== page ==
Quezada: Pretty much for the first three seasons, we were almost the comic relief, with the banter back and forth. There was no PTSD, no drama, none of me worrying about my partner. It was the fun, regular old everyday people who also happened to be DEA agents. That's how we approached them as actors, until we figured it would change, which it eventually did. But reading those scripts on Better Call Saul and seeing them stay so true to the beginnings of Hank and Gomez...it was so great. So funny. Hank has that spring in his step. He's still happy. They're both just loving doing their job. It didn't end up for them that way. To go back to the start? It was really special for both of us. 

What was your first day back on set like?

Norris: It was fantastic. It was all of the interrogation stuff. It was great to see my buddy Steven Michael Quezada again. It was a great homecoming. At least half the crew, maybe more, is the same crew from Breaking Bad. I got to see all of these people I spent six or seven years of my life with. Getting to act again with my good buddy Steven, on a script that was exactly like getting a Breaking Bad script back…we just couldn't wait to do the scene. It was great. It was a really charmed two weeks of my life to get back there and do the show.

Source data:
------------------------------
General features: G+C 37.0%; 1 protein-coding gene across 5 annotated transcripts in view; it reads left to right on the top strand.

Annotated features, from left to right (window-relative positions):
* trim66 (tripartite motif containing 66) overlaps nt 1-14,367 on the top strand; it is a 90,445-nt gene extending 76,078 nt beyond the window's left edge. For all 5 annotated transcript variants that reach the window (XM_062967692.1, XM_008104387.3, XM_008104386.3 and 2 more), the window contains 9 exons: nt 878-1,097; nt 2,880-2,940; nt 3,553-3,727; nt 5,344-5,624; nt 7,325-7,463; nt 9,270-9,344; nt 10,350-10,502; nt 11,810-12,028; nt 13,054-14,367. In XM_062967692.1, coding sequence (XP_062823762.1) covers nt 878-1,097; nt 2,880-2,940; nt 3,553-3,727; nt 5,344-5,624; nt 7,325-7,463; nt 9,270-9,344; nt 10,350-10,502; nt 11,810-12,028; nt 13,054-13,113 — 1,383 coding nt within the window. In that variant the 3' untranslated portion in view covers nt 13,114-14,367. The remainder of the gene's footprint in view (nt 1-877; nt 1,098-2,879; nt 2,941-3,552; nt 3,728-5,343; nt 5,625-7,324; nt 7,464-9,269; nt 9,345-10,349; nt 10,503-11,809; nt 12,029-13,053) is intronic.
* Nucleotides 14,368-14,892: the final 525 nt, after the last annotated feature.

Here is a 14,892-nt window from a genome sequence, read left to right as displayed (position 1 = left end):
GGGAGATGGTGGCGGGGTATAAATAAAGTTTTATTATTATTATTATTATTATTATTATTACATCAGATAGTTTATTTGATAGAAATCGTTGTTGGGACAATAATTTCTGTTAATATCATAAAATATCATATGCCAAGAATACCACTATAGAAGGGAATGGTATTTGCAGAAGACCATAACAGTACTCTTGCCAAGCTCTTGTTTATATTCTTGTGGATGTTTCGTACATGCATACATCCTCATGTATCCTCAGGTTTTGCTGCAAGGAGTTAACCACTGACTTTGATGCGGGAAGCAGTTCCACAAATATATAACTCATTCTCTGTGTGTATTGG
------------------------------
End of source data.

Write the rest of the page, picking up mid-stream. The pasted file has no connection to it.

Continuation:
How easily did you two resume the dynamic between Hank and Gomey?

Norris: We had stayed friends, and our friendship developed even more since Breaking Bad. When we first started, we didn't know each other, and of course we became friends. But we've stayed friends, and now, 10 years later, we get to come back. It was almost more comfortable hanging out with him on screen now because we are such good friends, even more than when we had started Breaking Bad, because we know each other so well now.